Best of New York

The Absolute Best Barbecue in New York

You can’t really order wrong at John Brown Smokehouse.

Here are the city’s best spots for bbq, including sticky, saucy ribs, fall-apart-soft brisket, smoky burnt ends, and all the traditional accompaniments.

The Absolute Best

1. John Brown Smokehouse
10-43 44th Dr., Long Island City; 347-617-1120

The most consistently sensational barbecue in New York can be found at this casual Queens restaurant, where the product of owner Josh Bowen’s smoker has never been better. First things first: the burnt ends. Ordering these in New York is a gamble; you can sometimes end up with tough and dry hunks of meat that should never have been sold as burnt ends. This specialty, cut from the ends of a brisket, can create a surplus of brisket if they’re a popular order, so lesser restaurants might serve burnt-end approximations. (At John Brown, Bowen used his leftovers to experiment with pastrami, and the peppery, coriander-y, mustard-seed-y result is surely one of the best happy accidents since the chocolate-chip cookie’s chance creation.) There’s no reason to fear dryness here, though: The flavorful, sticky bark slides off the intensely soft burnt ends like the blackened exterior of a marshmallow at a bonfire, and the meat melts when you eat it in a similar fashion. You don’t even need the bottles of sauce atop every table, which is saying something at a restaurant paying homage to Bowen’s barbecue-sauce-adoring hometown of Kansas City, but you’d be remiss not to try the sweet-and-spicy version and the crazy-hot-ghost-pepper sauce. Douse it on, perhaps, the ribs, or the pulled pork, or even the mac and cheese or coleslaw. You can’t really order wrong here. Plus: All of this can be taken in the backyard, where there’s frequently live music, and accompanied by a number of craft beers — including ones local to here and K.C.  

2. Hometown
454 Van Brunt St., at Reed St., Red Hook; 347-294-4644

By barbecue standards, this venue is practically fancy. Coupled with the clientele (30-somethings, strollers), the soundtrack (on a recent night, early-era Shins), the décor (a giant painted American flag, Edison bulbs, and fairy-style ceiling lights), it’s easy to be skeptical of the quality of the ’cue. But cast off your doubts: The food is fantastic, like the appropriately fatty brisket, which is served plastic-fork-tender and with the most peppery bark you’ll find in New York.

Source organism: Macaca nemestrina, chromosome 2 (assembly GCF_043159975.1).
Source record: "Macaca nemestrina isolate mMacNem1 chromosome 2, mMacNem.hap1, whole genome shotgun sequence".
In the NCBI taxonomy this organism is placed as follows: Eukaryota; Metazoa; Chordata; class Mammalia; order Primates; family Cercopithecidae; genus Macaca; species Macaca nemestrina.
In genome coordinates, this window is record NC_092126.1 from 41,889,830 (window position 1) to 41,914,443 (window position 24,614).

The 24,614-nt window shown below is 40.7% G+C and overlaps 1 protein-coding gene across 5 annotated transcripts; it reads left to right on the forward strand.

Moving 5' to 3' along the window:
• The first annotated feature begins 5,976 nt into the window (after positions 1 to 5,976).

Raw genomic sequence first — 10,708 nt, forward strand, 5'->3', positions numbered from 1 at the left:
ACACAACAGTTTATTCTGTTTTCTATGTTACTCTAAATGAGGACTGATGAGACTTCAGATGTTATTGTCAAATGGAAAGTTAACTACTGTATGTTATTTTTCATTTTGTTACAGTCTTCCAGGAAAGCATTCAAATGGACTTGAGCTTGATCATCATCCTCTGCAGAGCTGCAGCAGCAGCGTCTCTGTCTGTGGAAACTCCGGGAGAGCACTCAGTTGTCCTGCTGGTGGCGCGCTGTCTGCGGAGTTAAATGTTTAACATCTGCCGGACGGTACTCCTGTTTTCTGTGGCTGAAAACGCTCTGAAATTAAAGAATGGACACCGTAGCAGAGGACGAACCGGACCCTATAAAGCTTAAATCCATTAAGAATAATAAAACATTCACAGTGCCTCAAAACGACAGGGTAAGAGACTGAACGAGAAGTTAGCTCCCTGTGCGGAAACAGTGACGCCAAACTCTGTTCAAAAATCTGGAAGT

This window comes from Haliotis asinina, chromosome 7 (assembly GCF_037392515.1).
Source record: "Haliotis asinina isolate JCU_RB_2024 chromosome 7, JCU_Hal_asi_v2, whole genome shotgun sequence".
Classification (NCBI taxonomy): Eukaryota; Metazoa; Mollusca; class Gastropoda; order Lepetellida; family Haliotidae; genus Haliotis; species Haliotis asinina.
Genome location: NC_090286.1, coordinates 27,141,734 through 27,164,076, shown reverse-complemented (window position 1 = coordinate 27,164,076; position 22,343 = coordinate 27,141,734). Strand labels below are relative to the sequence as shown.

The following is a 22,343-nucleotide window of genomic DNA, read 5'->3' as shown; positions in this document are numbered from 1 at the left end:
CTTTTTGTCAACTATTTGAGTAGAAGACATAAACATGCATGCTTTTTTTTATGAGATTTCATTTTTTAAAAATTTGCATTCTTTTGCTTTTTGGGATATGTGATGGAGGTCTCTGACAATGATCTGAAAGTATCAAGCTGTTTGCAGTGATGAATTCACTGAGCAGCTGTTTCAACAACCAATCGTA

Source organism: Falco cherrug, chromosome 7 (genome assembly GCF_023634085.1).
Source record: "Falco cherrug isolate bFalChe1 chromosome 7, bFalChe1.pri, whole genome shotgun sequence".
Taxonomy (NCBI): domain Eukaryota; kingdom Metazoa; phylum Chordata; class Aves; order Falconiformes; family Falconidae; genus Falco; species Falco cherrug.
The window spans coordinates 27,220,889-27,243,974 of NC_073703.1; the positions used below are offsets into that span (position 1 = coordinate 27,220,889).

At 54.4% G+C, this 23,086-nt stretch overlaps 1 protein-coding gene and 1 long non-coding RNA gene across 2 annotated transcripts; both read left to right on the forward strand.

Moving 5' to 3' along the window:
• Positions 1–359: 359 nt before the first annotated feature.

3. Royal Rib House
303 Halsey St., nr. Throop Ave., Bedford-Stuyvesant; 718-453-9284

Have a blessed day,” employees at this 1968-founded to-go ’cue joint tell customers as they pass them their bags of ribs, chicken, and cole slaw. Arrive early if you can, because dishes sell out (one Saturday the kitchen announced around 8 p.m. it had sold out of candied yams, and one guest pleaded, “Do you have any yam residue?!”). And don’t bother calling ahead; little if any attention is paid to the phone. Also: Don’t be surprised to spend an hour on line and waiting for the food. (You can catch up on neighborhood stories during this time with the locals, who line up at this family-owned spot on the three days it’s open: Thursday, Friday, and Saturday.) Whatever you do, don’t let any of this lead you to skipping out on Royal Rib House’s meaty pork and beef ribs, its fried shrimp, its top-notch chopped-barbecue sandwiches, wet with slow-cooked juices and collard-green liquid dripping over from the side container of the takeout box, the pork drenched in a tangy house-brand sauce.

4. Blue Smoke
116 E. 27th St., nr. Park Ave. South; 212-447-7733

The historian Jonathan Bass has written that the three kinds of barbecue restaurants are black-owned; white “joints”; and upscale urban white. Blue Smoke is this last. But the restaurant’s chef, Louisiana native Jean-Paul Bourgeois, is clearly respectful of sacred barbecue traditions, and the food here is terrific. Try the seven-pepper brisket, which at lunch can be ordered as part of a $18 special with a biscuit, one side, coleslaw, and a pickle. Choose the rich baked beans to accompany the super-soft brisket, charred nicely, not quite to candied-edge level, and served with hot sauce. Also: Other Southern sides are lovely, like pimento cheese. It’s the kind of place you might visit with your parents for a graduation dinner, or maybe on a Sunday night with 6-year-olds in tow (there’s a kids’ menu, and the Danny Meyer service is, natch, smooth and gracious).

5. Fette Sau
354 Metropolitan Ave., nr. Havemeyer St., Williamsburg; 718-963-3404

The best way to do Fette Sau: Step up to the counter, ask for a half-pound of Berkshire-pork belly, maybe some broccoli salad; say yes when offered a potato roll. Turn your attention to the bar, which happily offers a large selection of American whiskies. Place an Old Fashioned order, then grab your dinner, served on brown butcher paper on metal trays. There are four sauce options (sweet, chile, spicy mustard, and vinegar); we’d suggest blending the mild, ketchupy first with the smoky-chile second. This pairs well with the belly, which tastes of brown sugar and cumin and makes a fine DIY sandwich with your Martin’s roll.

6. Linda’s Rib Kage
260 Halsey St., nr. Tompkins Ave., Bedford-Stuyvesant; 718-230-0407

You’re encouraged to dress to your heart’s content the thick ribs served at this little spot down the street from Royal Rib House, and given three choices of sauce: a mustard-based tangy version, a spicy jerk number, and a sweet barbecue option. “Don’t be shy,” the counter worker will tell you. Be sure to follow their advice. The ribs are perfectly good on their own, but the tangy, slightly sweet, a little bit hot, sunset-orange barbecue sauce makes it. No matter how much you pour on the meat, you will wish you had more, to dip your cornbread in or just lick right off your fork.

The Absolute Best Barbecue in New York